Thank you for your response.   I have not tried cognitive behavioral.  No one has discussed it with me re my anxiety.  I have not tried CBT either, but would not be afraid too, if I had the right person to assist me.  Don’t know of any doctor to discuss that with.  Being sensitive to medications, I would need responsible assistance.  Not sure who can help with cognitive behavioral therapy either.  Help is appreciated.

    • #20453
      Andrew L.
      Participant

      Stress makes everything worse, however it has been said that the only time we (humans) have no stress is when we are in a coma or dead. That said excessive stress is best eliminated when possible, as the disease with its fluctuating brain dopamine levels  is stressful enough, thank you very much. CBT has been around for decades and is a widely used treatment in conventional psychology. Many therapists “specialize” in this area. Personally I prefer mindfulness but agree it is difficult (but not impossible) to be mindful when in a Parkinson’s off period. One way I try to do it  is when I am in off period I try to get present and remind myself  that I am safe and nothing threatening is actually happening in my environment (in fact nothing has changed).  I am aware that my body is having uncomfortable  sensations and I may name them, and I aware that any negative thoughts I may be having about these bodily sensations are merely thoughts.  Then it is back to the breath. While  the uncomfortable body sensations and negative thoughts can be quite uncomfortable, I may again remind myself that they are in fact 100% meaningless. Moving around and if possibly exercising at these times definitely helps me as well, and I have come to believe that exercise helps in the uptake of dopamine into my brain, so I like to do it especially right after I get a dose. Personally don’t like taking benzodiazepines (drugs like xanax) for anxiety as that can be a slippery slope I would prefer to avoid (but to each his own). Anyway that is what is working for me for NOW , the only time there is…..Hope that helps a little….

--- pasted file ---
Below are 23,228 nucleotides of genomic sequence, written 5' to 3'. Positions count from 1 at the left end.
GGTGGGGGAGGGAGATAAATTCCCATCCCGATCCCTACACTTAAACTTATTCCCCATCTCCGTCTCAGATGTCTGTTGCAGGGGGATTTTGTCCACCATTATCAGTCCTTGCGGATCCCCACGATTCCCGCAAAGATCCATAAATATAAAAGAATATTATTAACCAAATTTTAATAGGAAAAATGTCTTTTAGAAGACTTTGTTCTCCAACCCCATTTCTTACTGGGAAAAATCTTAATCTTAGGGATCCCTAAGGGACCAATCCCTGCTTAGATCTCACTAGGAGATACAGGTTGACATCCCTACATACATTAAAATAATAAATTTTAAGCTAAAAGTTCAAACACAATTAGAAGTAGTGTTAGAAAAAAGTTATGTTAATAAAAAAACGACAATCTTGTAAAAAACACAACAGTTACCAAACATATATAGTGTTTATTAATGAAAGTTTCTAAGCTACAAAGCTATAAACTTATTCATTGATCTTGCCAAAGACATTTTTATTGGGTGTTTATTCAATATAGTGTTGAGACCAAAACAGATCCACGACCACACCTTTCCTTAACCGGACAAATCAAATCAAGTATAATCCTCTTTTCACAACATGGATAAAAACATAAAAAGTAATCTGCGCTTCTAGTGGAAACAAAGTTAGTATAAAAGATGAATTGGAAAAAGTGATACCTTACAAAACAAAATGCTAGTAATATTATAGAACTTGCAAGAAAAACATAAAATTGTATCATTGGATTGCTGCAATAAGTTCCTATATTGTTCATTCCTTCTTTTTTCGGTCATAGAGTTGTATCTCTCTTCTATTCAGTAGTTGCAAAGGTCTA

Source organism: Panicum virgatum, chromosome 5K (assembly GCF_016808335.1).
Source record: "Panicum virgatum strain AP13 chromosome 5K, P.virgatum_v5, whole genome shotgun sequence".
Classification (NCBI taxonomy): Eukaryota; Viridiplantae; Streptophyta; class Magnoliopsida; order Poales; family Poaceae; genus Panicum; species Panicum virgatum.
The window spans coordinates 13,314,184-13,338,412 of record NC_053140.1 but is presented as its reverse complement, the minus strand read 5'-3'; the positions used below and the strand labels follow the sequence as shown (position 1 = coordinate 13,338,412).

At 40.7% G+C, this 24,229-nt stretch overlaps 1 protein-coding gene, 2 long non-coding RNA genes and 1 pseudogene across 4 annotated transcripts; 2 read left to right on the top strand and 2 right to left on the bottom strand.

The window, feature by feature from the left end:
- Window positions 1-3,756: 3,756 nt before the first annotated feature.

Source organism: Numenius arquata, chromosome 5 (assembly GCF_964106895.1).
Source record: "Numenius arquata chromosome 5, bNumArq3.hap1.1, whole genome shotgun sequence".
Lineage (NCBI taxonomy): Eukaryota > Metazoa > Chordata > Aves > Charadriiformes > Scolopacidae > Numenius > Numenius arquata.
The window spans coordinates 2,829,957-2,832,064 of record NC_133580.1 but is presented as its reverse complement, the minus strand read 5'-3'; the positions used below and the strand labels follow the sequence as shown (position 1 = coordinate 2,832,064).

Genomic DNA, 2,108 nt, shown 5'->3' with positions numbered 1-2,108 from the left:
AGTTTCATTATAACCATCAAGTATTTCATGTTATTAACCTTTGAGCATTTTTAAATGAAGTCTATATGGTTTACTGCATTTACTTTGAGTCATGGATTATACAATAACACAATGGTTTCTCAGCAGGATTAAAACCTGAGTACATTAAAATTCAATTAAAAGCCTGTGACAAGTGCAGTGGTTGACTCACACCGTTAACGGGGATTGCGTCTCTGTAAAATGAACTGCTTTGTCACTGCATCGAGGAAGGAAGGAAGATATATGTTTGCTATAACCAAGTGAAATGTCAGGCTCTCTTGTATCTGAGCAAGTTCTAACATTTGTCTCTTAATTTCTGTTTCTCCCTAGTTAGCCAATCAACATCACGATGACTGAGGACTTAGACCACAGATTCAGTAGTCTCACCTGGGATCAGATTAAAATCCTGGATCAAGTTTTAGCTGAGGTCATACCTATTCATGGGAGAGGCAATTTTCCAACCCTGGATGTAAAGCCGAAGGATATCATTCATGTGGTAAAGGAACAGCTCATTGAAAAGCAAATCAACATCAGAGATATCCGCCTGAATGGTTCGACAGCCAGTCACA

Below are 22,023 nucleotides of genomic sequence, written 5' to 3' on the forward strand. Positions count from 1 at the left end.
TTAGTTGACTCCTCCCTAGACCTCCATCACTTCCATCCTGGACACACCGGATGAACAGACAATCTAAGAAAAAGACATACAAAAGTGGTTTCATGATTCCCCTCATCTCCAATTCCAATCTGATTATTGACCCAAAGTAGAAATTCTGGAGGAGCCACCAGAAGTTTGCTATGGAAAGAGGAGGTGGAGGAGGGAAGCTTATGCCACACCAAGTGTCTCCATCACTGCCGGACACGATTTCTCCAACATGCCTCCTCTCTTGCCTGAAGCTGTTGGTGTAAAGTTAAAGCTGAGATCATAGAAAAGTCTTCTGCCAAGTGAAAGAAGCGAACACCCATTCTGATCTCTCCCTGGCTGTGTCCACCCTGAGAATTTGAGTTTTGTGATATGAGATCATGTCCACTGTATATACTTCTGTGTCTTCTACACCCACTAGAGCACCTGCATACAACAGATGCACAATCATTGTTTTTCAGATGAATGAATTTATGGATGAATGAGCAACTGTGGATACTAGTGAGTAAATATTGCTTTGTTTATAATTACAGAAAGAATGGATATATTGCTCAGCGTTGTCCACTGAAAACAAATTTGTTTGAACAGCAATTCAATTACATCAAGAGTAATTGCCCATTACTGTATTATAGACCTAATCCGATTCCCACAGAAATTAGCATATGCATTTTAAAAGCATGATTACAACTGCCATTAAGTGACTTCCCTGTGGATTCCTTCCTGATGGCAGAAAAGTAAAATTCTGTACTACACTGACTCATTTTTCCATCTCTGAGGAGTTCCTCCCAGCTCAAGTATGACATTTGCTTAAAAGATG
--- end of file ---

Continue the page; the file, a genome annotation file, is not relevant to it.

• #20471
        Ally
        Keymaster

        Thanks for sharing, Andrew – loved everything you said! Such a helpful reminder about “now” being the only time there is. I need that tattooed on my forehead. 🙂

    • #20461
      Marla Wise
      Participant

      Thanks for your response Ally.  Have been doing some reading on CBT.

      Andrew, I like your approach with the positive self talk and staying in the present. It helps keep the mind from “going down the rabbit hole”!    Also the breathing technique is helpful. When I was teaching, we did breathing with the students each morning to get ourselves ready for learning.  I just need to remember to do it!

      I bought a mini trampoline to keep in the back bedroom for times I feel stresses and just NEED to move!

       

      • #20472
        Ally
        Keymaster

        That’s so cool, Marla. Where did you get the idea for a mini trampoline? Is there anything a person should look for in terms of size, bounceability (? is that a thing?!) when purchasing one?

    • #20462
      Jo S.
      Participant

      Hey there, Marla! I also have a mini trampoline. I use it to supplement my exercise program when I’m unable to get outside for a walk. But it’s also great for relieving stress or when restless legs or akathisia kicks in.

    • #20463
      Marla Wise
      Participant

      👍 I use it for restless leg too, although meds make it better!

      Happy jumping Jo!